Growth and pattern formation occur simultaneously in many epimorphic fields and it has been suggested that specification of positional information is somehow linked to cell division. It is possible, therefore, that boundary regions responsible for the specification of positional information produce cell growth factors. In this paper I review the properties of some known growth factors, describe their effects on the cell cycle and discuss how they might act. In developing a convenient in vitro assay for morphogenetic factors it will be much easier to measure incorporation of [3H]thymidine into responding cells than to estimate changes in positional value.

The development of a multicellular organism from fertilized egg to adult does not proceed by an orderly series of cell doublings. It is by differential growth and cell division (together with cytodifferentiation and pattern formation) that the features of the adult body are established (Wolpert, 1969, 1971). This is well illustrated by the development of the wrist and forearm of the chick wing. Initially, the rudiments of these two elements are very similar in length, but while the wrist remains more or less the same size the forearm grows considerably to gain its final prominence (Summerbell, 1976; Lewis, 1977). In the terminology of Lewis & Wolpert (1976) cartilage cells in the wrist and cartilage cells in the forearm are ‘non-equivalent’, and their different growth properties reflect their different ‘positional values’.

But cell division during development should not be viewed only as a response to positional value once positional value has been specified; it is becoming clear that cell division may be an important parameter in the specification process itself. This is most obvious in the ‘progress zone’ model for the specification of positional information along the proximodistal axes of the chick limb bud and the regenerating amphibian limb (Summerbell, Lewis & Wolpert, 1973). In this model positional information is specified by the time a cell spends in the ‘progress zone’ at the tip of the limb, and this time may be measured in terms of cell division cycles (Lewis, 1975; Wolpert, Tickle & Sampford, 1979).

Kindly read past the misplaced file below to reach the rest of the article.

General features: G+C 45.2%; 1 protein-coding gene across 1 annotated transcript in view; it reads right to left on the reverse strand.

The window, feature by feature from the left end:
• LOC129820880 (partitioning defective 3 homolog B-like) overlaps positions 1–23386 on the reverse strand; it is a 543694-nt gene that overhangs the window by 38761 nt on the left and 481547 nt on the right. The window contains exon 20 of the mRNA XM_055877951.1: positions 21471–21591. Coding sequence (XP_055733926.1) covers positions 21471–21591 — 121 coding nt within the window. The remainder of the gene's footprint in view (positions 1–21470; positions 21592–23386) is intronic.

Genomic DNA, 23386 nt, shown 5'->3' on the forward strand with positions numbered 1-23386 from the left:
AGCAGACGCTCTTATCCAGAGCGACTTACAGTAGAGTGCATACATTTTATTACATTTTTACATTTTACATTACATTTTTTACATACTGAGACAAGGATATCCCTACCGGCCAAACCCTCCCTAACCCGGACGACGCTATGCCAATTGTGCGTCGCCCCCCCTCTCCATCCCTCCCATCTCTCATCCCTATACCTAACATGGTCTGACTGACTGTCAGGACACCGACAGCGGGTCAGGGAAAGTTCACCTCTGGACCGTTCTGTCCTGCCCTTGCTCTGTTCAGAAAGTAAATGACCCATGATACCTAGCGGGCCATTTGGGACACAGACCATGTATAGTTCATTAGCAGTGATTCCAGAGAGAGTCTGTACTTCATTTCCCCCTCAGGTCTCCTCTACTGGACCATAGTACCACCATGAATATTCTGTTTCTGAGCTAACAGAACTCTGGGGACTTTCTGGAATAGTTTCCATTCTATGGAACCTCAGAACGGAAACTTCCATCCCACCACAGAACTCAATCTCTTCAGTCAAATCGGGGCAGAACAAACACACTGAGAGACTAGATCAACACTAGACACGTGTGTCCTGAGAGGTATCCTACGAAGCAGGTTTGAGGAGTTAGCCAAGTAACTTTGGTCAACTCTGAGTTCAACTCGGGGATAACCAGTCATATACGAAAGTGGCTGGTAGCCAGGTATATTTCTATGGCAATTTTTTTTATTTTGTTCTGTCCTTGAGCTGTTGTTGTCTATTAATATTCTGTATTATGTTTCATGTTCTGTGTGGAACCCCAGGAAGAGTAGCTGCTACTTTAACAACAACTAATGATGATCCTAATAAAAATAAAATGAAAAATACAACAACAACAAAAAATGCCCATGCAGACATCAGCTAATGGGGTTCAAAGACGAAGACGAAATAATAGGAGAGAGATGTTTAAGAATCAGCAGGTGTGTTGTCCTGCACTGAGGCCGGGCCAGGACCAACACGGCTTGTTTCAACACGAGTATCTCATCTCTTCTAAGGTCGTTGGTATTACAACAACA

In many systems growth and specification of positional information occur simultaneously. Along the anteroposterior axis of the chick limb bud growth and cell division are enhanced by a graft of an additional zone of polarizing activity (Tickle, Summerbell & Wolpert, 1975; Fallon & Crosby, 1977; Summerbell & Tickle, 1977; Smith & Wolpert, 1981; Summerbell, 1981), which causes mirror-image duplication of the limb about its long axis (Saunders & Gasseling, 1968). Indeed, in any epimorphic field, including the appendages and imaginai discs of developing insects and the regenerating amphibian limb (French, Bryant & Bryant, 1976) pattern formation or regulation may be causally linked to cell division (Summerbell et al. 1973). One is reminded of Holtzer’s concept of the ‘quantal mitosis’ (Hotzler, Weintraub, Mayne & Mochan, 1972).

The question of how cell division is controlled during embryogenesis is thus of great importance to the study of pattern formation. Although Summerbell has obtained some evidence for density-dependent inhibition of growth in the chick limb bud (Summerbell & Wolpert, 1972; Summerbell, 1977; Cooke & Summerbell, 1980), most information regarding the control of cell division has been obtained from cells grown in culture. Here it has been found that a variety of factors can regulate the cell cycle: nutrients (Eagle, 1955; Ley & Tobey, 1970; Rubin, 1972), cell contact (Todaro, Lazar & Green, 1965; Dulbecco, 1970), cell shape (Folkman & Moscona, 1978), cell substrate (Gospodarowicz & Ill, 1980; Gospodarowicz, Delgado & Vlodavsky, 1980), growth factors (Sato & Ross, 1979) and inhibitors of cell growth (Balazs, 1979). However, it is not clear which, if any, of these might control cell division in developing embryos. In this review I shall describe the effects of some growth factors on cells in culture and in vivo, discuss how these growth factors might act and consider whether these, or similar, molecules might be active during development and perhaps even represent the elusive morphogens.